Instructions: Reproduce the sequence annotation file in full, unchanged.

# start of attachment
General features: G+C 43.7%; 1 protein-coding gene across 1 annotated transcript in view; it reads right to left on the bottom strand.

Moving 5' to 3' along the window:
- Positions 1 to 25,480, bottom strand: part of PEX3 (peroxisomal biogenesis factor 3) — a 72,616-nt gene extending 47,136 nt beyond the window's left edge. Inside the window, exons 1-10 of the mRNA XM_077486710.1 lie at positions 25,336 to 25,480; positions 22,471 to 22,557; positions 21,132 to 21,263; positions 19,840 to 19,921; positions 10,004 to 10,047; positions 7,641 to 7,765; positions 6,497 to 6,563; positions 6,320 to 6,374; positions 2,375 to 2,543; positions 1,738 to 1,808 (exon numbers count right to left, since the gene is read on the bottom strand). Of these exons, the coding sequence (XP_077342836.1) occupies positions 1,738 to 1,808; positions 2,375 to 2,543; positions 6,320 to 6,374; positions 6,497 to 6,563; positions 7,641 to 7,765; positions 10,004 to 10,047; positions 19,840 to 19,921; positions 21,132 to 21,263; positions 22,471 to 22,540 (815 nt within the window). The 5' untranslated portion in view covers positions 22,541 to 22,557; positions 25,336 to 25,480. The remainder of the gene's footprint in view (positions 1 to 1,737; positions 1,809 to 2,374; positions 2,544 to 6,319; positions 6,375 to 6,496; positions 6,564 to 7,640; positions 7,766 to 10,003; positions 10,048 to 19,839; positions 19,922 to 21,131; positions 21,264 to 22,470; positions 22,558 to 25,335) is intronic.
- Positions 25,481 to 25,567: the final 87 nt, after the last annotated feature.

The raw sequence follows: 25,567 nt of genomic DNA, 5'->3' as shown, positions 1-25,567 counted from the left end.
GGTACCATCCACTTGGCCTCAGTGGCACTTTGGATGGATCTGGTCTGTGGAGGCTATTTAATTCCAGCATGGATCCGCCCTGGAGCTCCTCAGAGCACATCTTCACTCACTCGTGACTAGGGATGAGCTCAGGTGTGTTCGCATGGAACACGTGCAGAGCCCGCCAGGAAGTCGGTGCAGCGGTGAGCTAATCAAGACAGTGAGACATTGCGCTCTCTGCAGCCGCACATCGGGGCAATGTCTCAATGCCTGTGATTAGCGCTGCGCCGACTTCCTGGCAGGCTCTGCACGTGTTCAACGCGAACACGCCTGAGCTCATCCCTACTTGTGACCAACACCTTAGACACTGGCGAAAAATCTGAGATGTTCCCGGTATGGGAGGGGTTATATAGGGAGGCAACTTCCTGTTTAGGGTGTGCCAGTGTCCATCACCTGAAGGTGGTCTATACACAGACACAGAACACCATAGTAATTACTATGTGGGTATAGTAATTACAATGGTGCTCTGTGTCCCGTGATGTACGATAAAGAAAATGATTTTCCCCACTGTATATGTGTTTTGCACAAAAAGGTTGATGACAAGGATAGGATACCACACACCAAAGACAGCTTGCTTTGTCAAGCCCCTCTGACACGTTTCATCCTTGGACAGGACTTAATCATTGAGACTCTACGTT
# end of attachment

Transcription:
General features: G+C 43.7%; 1 protein-coding gene across 1 annotated transcript in view; it reads right to left on the bottom strand.

Moving 5' to 3' along the window:
- Positions 1 to 25,480, bottom strand: part of PEX3 (peroxisomal biogenesis factor 3) — a 72,616-nt gene extending 47,136 nt beyond the window's left edge. Inside the window, exons 1-10 of the mRNA XM_077486710.1 lie at positions 25,336 to 25,480; positions 22,471 to 22,557; positions 21,132 to 21,263; positions 19,840 to 19,921; positions 10,004 to 10,047; positions 7,641 to 7,765; positions 6,497 to 6,563; positions 6,320 to 6,374; positions 2,375 to 2,543; positions 1,738 to 1,808 (exon numbers count right to left, since the gene is read on the bottom strand). Of these exons, the coding sequence (XP_077342836.1) occupies positions 1,738 to 1,808; positions 2,375 to 2,543; positions 6,320 to 6,374; positions 6,497 to 6,563; positions 7,641 to 7,765; positions 10,004 to 10,047; positions 19,840 to 19,921; positions 21,132 to 21,263; positions 22,471 to 22,540 (815 nt within the window). The 5' untranslated portion in view covers positions 22,541 to 22,557; positions 25,336 to 25,480. The remainder of the gene's footprint in view (positions 1 to 1,737; positions 1,809 to 2,374; positions 2,544 to 6,319; positions 6,375 to 6,496; positions 6,564 to 7,640; positions 7,766 to 10,003; positions 10,048 to 19,839; positions 19,922 to 21,131; positions 21,264 to 22,470; positions 22,558 to 25,335) is intronic.
- Positions 25,481 to 25,567: the final 87 nt, after the last annotated feature.

The raw sequence follows: 25,567 nt of genomic DNA, 5'->3' as shown, positions 1-25,567 counted from the left end.
GGTACCATCCACTTGGCCTCAGTGGCACTTTGGATGGATCTGGTCTGTGGAGGCTATTTAATTCCAGCATGGATCCGCCCTGGAGCTCCTCAGAGCACATCTTCACTCACTCGTGACTAGGGATGAGCTCAGGTGTGTTCGCATGGAACACGTGCAGAGCCCGCCAGGAAGTCGGTGCAGCGGTGAGCTAATCAAGACAGTGAGACATTGCGCTCTCTGCAGCCGCACATCGGGGCAATGTCTCAATGCCTGTGATTAGCGCTGCGCCGACTTCCTGGCAGGCTCTGCACGTGTTCAACGCGAACACGCCTGAGCTCATCCCTACTTGTGACCAACACCTTAGACACTGGCGAAAAATCTGAGATGTTCCCGGTATGGGAGGGGTTATATAGGGAGGCAACTTCCTGTTTAGGGTGTGCCAGTGTCCATCACCTGAAGGTGGTCTATACACAGACACAGAACACCATAGTAATTACTATGTGGGTATAGTAATTACAATGGTGCTCTGTGTCCCGTGATGTACGATAAAGAAAATGATTTTCCCCACTGTATATGTGTTTTGCACAAAAAGGTTGATGACAAGGATAGGATACCACACACCAAAGACAGCTTGCTTTGTCAAGCCCCTCTGACACGTTTCATCCTTGGACAGGACTTAATCATTGAGACTCTACGTT